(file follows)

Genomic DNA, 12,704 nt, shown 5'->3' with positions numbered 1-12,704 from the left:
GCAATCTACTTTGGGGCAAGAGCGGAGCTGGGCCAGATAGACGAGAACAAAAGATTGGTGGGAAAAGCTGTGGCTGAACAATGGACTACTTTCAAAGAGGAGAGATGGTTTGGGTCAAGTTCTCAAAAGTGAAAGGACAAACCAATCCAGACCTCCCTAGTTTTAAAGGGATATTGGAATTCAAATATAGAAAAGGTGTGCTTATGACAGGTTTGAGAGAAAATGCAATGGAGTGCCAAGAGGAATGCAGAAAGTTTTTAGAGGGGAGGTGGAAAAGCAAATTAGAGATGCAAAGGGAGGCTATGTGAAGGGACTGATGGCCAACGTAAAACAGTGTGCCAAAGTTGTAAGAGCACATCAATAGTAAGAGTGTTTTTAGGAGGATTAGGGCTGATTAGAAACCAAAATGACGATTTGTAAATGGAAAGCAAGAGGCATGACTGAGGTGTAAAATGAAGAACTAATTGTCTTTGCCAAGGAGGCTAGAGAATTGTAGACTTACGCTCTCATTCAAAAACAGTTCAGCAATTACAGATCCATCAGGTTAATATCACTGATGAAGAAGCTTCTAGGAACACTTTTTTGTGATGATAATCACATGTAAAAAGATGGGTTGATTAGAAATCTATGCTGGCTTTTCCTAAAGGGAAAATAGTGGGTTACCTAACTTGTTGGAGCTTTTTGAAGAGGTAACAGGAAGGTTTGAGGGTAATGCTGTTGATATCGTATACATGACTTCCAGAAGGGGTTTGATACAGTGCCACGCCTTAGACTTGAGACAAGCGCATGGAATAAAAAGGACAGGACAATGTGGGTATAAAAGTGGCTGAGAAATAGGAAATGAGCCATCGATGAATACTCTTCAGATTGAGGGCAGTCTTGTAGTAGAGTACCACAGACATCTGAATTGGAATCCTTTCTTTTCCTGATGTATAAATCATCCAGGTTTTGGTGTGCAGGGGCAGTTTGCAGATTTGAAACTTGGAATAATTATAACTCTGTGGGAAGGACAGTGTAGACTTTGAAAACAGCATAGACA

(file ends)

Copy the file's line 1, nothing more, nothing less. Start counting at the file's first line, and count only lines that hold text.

Genomic DNA, 12,704 nt, shown 5'->3' with positions numbered 1-12,704 from the left: